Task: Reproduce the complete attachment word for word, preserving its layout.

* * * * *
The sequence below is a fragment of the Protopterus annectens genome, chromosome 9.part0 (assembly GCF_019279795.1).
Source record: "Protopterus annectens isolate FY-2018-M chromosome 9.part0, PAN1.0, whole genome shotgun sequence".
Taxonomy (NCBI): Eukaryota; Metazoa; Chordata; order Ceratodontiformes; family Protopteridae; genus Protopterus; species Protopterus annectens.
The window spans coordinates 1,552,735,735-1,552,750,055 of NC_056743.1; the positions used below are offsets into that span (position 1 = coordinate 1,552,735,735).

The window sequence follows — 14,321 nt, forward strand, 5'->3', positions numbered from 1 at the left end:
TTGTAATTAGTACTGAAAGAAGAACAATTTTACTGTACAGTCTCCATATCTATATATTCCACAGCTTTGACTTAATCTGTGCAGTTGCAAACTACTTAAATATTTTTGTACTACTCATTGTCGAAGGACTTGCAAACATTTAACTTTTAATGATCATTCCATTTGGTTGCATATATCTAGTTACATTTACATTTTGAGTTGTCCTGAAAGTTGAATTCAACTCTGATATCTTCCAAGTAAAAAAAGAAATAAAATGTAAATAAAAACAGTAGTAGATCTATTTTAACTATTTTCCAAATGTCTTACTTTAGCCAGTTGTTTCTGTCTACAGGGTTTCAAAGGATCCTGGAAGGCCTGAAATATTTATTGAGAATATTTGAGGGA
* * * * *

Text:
The sequence below is a fragment of the Protopterus annectens genome, chromosome 9.part0 (assembly GCF_019279795.1).
Source record: "Protopterus annectens isolate FY-2018-M chromosome 9.part0, PAN1.0, whole genome shotgun sequence".
Taxonomy (NCBI): Eukaryota; Metazoa; Chordata; order Ceratodontiformes; family Protopteridae; genus Protopterus; species Protopterus annectens.
The window spans coordinates 1,552,735,735-1,552,750,055 of NC_056743.1; the positions used below are offsets into that span (position 1 = coordinate 1,552,735,735).

The window sequence follows — 14,321 nt, forward strand, 5'->3', positions numbered from 1 at the left end:
TTGTAATTAGTACTGAAAGAAGAACAATTTTACTGTACAGTCTCCATATCTATATATTCCACAGCTTTGACTTAATCTGTGCAGTTGCAAACTACTTAAATATTTTTGTACTACTCATTGTCGAAGGACTTGCAAACATTTAACTTTTAATGATCATTCCATTTGGTTGCATATATCTAGTTACATTTACATTTTGAGTTGTCCTGAAAGTTGAATTCAACTCTGATATCTTCCAAGTAAAAAAAGAAATAAAATGTAAATAAAAACAGTAGTAGATCTATTTTAACTATTTTCCAAATGTCTTACTTTAGCCAGTTGTTTCTGTCTACAGGGTTTCAAAGGATCCTGGAAGGCCTGAAATATTTATTGAGAATATTTGAGGGA